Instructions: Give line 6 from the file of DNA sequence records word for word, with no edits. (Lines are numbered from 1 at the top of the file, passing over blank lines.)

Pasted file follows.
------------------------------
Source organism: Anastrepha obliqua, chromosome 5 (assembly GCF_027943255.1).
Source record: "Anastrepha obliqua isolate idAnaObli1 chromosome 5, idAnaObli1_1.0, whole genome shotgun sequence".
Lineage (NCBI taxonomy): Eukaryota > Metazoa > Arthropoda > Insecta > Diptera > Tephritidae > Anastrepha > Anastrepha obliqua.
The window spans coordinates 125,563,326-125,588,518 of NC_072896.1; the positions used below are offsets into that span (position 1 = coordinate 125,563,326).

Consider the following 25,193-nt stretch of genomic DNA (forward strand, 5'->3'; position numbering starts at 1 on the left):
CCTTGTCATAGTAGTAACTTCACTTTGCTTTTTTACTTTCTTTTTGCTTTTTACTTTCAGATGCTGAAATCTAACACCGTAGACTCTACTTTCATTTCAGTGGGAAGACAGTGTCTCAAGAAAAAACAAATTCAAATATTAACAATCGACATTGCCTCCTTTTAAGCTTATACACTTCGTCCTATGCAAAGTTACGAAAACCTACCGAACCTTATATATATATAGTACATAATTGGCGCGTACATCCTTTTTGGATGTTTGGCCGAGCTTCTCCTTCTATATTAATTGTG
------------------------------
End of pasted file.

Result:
CCTTGTCATAGTAGTAACTTCACTTTGCTTTTTTACTTTCTTTTTGCTTTTTACTTTCAGATGCTGAAATCTAACACCGTAGACTCTACTTTCATTTCAGTGGGAAGACAGTGTCTCAAGAAAAAACAAATTCAAATATTAACAATCGACATTGCCTCCTTTTAAGCTTATACACTTCGTCCTATGCAAAGTTACGAAAACCTACCGAACCTTATATATATATAGTACATAATTGGCGCGTACATCCTTTTTGGATGTTTGGCCGAGCTTCTCCTTCTATATTAATTGTG